Updated: Jun 27, 2020
My third stop in Croatia was the city of Split. Due to suffering tonsillitis for the past week, I was finally on the mend, however by the time I reached Split I needed rest.
I hadn't really researched the options I would have whilst here. I made a list of all the sights in the city I wanted to see, but I didn't realise there were several island hopping opportunities here too. When I reached my accommodation, the girl at the check in was super helpful and made a list of all the brilliant things to do in Split, and she marked out a map for me with all of the highlights.
She suggested visiting the three islands off the coast of Split, Brač, Hvar and Šolta. I didn't, as I hadn't researched these previously, I think I made a poor decision. I decided to stick to the city itself, and have a chilled couple of days to fully recover from the tonsillitis, which thankfully I did.
I definitely missed out on the islands, and I regret not visiting at least one of them on a day trip. However what I really would have liked to see would have been the "Blue Cave". There's a cave which a boat will take you to, and provided it's the right time of the day, the cave will be filled with blue light.
The city of Split itself was nice, but the usual problem I encounter in popular tourist destinations cropped up again. Too many tourists!
It may seem hypercritical to complain, being a tourist myself, but the overcrowding of tourist spots is becoming quite a big issue. Not only does it take away the magic, but many don't respect the sights in the way that they should be respected.
If you decide to stay only in the city like myself, which again, I would not recommend. Go to the neighbouring islands! Then there are a few sights to see which I've listed below. I think the impressive part of the city is the city as a whole. Being able to explore the small alleyways and passages was the most fun part for myself, when there are less tourists in the streets of course.
There are four gates into the city of Split, but the Golden Gate is by far the most impressive. Situated to the north of the city, it was originally the main gate that Emperor Diocletian would use to enter the city. I believe that the gate is being restored, as there were workmen there when I visited. There are empty niches where there should be statues, and it seems a little bare in place. I'm not sure if the restoration will be completed by the time you're reading this, but even if not it's worth seeing.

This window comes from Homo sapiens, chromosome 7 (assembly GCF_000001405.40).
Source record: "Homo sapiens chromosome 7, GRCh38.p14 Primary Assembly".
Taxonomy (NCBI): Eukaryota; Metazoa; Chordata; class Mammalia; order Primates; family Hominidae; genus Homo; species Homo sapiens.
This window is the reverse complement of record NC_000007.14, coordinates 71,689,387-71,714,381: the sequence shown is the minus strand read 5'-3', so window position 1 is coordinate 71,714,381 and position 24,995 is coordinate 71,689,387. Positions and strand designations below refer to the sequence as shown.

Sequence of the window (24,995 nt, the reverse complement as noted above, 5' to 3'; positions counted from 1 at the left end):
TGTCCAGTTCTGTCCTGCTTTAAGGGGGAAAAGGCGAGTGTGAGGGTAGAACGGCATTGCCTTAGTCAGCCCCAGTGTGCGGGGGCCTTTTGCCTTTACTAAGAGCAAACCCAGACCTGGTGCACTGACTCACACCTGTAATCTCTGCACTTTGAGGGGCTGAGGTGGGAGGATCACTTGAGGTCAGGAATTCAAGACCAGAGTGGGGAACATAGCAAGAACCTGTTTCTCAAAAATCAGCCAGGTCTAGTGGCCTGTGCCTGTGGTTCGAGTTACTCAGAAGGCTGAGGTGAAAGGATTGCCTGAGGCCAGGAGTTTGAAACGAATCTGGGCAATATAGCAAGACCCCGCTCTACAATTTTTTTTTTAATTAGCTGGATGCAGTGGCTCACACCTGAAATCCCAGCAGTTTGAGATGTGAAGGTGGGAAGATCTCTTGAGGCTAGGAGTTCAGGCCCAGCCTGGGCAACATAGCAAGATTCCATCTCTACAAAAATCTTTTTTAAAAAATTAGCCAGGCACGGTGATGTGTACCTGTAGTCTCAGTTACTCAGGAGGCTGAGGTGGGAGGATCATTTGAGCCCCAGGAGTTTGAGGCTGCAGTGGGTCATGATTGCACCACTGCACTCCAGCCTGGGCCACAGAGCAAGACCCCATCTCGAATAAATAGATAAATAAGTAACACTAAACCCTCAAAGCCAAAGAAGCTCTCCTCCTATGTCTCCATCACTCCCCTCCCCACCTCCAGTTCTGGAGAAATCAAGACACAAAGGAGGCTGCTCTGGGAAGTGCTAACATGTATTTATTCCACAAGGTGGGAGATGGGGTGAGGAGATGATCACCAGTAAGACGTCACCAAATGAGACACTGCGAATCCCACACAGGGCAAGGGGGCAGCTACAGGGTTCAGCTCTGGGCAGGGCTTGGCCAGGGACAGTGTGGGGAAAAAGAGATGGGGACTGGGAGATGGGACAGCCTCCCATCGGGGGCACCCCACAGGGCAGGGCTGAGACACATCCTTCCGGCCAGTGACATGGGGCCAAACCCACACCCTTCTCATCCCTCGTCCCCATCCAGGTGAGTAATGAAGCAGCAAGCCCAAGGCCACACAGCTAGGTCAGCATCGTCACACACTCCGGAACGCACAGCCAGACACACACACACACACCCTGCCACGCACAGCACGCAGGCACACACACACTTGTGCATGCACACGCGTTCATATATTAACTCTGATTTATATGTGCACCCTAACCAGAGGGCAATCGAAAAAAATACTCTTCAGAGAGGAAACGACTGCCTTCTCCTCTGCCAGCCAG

Nearby you'll notice the Gregory of Nin statue and the Bell Tower and Chapel of the Holy Arnir.
Gregory of Nin
A huge statue dedicated to a medieval bishop famous for defying the Catholic church in Rome. You'll find him by the Golden Gate.
The most noticeable thing about him nowadays is his big toe which has turned gold. Many locals have spent decades rubbing his toe as they pass by to make a wish, which many claim to have come true. So, if you pass by him, be sure to rub his toe and make a wish.
I was actually quite confused by Diocletian's Palace, I wasn't sure if I had visited it or not. I was searching the streets for it, but could not seem to find it, only to realise that it makes up part of the streets of the city. Basically, I was in the palace as I was searching for it.
In this area you'll see the Saint Domnius Bell Tower rising high above the cathedral, and a wonderful statue of a sphinx.
What I loved the most about this area was Peristyle Square. This small square gathers large crowds when the sun goes down. Musicians will often sing and play here to the vast audience chilling out in the cool evening breeze. I highly recommended passing by here after dark to see if the music is to your taste, and if so, why not sit and listen for a while?
Once part of the palace, this complex of ground vault halls remain in great condition. I think these would have been fantastic to explore if empty of people and vendors, however it's now an underground market. There are many stalls here selling unique and interesting souvenirs, although a little pricier than elsewhere in the city.
I'd recommend walking through here, but I think a lot of the beauty is lost in the crowds of people and displays of fridge magnets and keyrings.
A bustling waterfront with many over priced restaurants and bars lining it. This is a nice part of the city to take a stroll down during the day or night.
Even though the restaurants are tourist traps, they offer some beautiful views of the waterfront, so it's worth sitting and eating here at least once.
As well as eateries, you'll see many street sellers here too, selling typical souvenirs which you could likely find cheaper elsewhere in the city.
This area is always busy, with tourists and locals alike, walking, cycling or rollerblading along the walkway.
Marjan Forest Park
If you'd like to do some hiking whilst in Split, then there's a beautiful park you can head up to . Walking up hill in the heat can be a little tough, but it won't take too long before you're able to see some great views of the city.
You'll pass an aged little church on the way, and you can keep walking for as long as you like. There are several other churches, tracks through forested areas, and a rock climbing wall. But if you're here for a view, the best place for this is actually quite near to the start of the trail at the Belvedre.